Love will always overcome anger, resentments and criticism. But it takes courage to love. When we sincerely love we become open, honest and broken with our own personal self. We give up condemning and resenting and investing in how others should and must change. Those who love are reflective people who take quiet times each day to deepen their relationship with God and with their philosophy and theology of life.

Investing in criticism of others, resentment and condemnation weakens us and gives others free reign of negativity in our minds and hearts. This negativity sends out a negativity into the world that only makes life more tense and frustrating.

To bring love to everyone helps us to remain positive, hopeful and grateful. It also puts us into a positive and loving attitude. This attitude disarms other people.

The biggest and permanent changes in history have always resulted from those who put love first. Wars and killings result from those who run away from love and are afraid to embrace their own hurt and pain.

When we have the courage to be loving we can always make our part of the world a better place.

I will never forget when John McCain was running for president against Barack Obama. A woman in the audience made a racist statement about Muslims and stated that Mr. Obama was Muslim. John McCain could have ignored this statement and used it to his own advantage. Instead he stood up to this person in a caring manner, stated that Mr. Obama was a good person though they saw things differently and that there is no place to speak ill of someone else. He did this lovingly and respectfully. I have never forgotten this.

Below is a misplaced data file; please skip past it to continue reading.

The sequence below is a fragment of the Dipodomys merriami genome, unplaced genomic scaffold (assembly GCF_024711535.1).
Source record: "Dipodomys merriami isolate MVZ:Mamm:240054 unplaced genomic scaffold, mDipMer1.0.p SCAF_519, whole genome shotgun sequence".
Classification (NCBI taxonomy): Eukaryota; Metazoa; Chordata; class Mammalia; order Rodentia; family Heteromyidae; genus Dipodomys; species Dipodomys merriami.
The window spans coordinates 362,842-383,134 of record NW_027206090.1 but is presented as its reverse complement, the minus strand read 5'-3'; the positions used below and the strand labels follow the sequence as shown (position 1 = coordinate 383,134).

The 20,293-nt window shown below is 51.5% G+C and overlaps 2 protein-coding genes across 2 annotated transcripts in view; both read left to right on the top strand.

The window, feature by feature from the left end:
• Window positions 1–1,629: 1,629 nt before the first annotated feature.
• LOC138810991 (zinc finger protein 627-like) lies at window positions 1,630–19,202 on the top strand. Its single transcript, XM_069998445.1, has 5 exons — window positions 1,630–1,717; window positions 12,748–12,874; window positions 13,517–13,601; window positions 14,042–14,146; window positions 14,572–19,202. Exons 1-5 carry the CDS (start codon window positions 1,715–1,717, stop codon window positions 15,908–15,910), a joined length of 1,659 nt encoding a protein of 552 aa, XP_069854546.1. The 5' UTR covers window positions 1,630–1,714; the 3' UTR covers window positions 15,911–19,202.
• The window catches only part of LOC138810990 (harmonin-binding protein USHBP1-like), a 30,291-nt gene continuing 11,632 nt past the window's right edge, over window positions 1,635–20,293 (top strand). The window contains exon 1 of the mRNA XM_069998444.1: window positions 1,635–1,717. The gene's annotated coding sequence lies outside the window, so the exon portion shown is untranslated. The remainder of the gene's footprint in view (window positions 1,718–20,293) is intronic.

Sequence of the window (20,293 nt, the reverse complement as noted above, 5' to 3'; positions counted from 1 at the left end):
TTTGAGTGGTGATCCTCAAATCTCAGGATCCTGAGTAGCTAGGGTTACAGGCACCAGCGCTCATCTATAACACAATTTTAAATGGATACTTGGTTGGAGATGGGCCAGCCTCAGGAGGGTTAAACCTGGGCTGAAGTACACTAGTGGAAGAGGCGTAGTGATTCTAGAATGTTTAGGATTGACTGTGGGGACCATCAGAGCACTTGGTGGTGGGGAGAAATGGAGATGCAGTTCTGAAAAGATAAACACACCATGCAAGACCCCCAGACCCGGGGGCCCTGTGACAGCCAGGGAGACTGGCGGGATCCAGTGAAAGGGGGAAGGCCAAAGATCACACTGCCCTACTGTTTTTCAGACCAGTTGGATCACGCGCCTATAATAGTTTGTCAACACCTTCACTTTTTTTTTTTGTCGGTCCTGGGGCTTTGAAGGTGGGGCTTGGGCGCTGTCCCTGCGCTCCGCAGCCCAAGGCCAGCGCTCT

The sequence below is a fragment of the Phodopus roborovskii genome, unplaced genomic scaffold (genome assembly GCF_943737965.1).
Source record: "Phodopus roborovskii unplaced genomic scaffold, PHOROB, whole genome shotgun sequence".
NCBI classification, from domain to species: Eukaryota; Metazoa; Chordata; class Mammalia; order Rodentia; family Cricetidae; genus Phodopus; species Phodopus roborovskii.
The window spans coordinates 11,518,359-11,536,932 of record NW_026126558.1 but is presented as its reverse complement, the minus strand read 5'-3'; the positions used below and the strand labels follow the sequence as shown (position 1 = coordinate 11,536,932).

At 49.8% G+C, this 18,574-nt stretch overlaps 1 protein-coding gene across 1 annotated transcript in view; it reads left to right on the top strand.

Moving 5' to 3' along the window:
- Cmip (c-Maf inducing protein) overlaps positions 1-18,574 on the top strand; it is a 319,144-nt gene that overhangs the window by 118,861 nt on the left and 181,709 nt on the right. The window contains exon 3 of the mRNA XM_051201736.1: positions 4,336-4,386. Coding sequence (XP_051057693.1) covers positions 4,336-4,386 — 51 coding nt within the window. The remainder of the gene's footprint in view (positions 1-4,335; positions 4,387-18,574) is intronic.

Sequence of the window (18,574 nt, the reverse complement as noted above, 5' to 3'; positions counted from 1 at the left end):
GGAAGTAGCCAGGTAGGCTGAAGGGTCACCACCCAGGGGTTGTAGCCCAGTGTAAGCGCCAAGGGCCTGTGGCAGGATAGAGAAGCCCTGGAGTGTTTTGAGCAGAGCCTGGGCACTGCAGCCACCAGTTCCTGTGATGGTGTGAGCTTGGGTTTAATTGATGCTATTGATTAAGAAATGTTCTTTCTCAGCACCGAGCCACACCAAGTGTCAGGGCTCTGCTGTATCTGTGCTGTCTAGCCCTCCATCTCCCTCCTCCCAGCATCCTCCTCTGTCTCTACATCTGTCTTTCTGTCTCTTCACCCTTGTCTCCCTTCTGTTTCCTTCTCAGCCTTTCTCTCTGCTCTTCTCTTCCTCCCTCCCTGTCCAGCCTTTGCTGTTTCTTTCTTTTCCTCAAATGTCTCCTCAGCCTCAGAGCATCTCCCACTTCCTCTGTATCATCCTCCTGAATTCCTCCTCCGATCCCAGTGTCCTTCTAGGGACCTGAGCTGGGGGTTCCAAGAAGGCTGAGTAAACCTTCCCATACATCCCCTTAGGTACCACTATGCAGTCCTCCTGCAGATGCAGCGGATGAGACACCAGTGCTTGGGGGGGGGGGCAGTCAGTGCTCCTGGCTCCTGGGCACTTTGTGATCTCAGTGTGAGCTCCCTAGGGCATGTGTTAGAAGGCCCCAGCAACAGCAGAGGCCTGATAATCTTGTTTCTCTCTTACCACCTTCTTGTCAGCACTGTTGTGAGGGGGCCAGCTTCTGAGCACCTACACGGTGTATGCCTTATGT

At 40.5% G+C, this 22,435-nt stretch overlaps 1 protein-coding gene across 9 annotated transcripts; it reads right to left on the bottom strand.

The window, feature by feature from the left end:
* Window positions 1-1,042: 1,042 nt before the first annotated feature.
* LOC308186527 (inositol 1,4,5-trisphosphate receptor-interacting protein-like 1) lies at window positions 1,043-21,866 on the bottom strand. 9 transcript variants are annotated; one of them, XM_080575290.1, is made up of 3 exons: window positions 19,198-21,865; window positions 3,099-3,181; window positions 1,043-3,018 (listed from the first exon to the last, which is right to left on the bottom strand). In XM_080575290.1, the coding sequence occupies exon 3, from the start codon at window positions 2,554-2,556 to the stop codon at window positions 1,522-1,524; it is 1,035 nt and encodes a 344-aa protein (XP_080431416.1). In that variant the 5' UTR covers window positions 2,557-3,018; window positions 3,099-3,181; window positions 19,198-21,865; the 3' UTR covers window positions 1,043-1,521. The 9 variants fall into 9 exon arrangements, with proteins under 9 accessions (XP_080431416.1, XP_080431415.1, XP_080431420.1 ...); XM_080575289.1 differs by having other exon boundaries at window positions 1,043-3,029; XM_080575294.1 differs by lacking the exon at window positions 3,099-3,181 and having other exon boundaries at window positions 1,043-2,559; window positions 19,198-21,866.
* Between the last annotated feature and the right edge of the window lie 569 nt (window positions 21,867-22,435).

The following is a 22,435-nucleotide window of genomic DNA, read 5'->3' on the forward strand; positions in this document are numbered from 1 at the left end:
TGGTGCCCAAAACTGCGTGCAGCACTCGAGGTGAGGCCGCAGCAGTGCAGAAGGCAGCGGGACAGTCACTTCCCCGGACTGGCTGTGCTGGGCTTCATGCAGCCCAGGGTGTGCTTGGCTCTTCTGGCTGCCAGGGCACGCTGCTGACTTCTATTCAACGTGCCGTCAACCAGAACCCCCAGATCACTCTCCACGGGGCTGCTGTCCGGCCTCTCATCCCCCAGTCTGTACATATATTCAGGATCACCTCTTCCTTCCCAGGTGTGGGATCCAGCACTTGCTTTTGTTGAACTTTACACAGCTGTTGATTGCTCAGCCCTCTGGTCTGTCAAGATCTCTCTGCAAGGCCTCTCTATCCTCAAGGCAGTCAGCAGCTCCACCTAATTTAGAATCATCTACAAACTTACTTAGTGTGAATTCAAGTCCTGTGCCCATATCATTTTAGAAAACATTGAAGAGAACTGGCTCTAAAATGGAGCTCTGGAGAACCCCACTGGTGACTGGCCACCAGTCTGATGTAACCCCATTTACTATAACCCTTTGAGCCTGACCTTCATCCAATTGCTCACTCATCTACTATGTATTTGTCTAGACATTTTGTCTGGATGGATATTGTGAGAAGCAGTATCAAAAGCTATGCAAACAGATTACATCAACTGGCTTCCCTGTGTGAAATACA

I also never forgot many years ago a friend of mine marching in Selma, Alabama, with Dr. Martin Luther King Jr. He told me a story of what he observed. A white nationalist ran out to one of the marchers and burnt his face with a cigarette lighter. This man did not fight back and reached out in loving kindness to this man. This white nationalist man joined the March. He had been disarmed by love.

So often I want to be angry with those who think differently from me. To invest in anger is useless. To invest in love and look for the goodness in others is hopeful and encouraging and puts me into a higher plane of living.

The old message is so profoundly wise and encouraging: “God is Love, and he (or she) who lives in Love, lives in Love and God lives in him(her).” It is the most powerful weapon in the world. “Lord, make me an instrument of your peace. Where there is hatred, let me sow love.”


Fred Cavaiani is a licensed marriage counselor and psychologist with a private practice in Troy. He is the founder of Marriage Growth Center, a consultant for the Detroit Medical Center, and conducts numerous programs for groups throughout Southeast Michigan. His column in the Legal News runs every other Tuesday. He can be reached at 248-362-3340. His e-mail address is: and his website is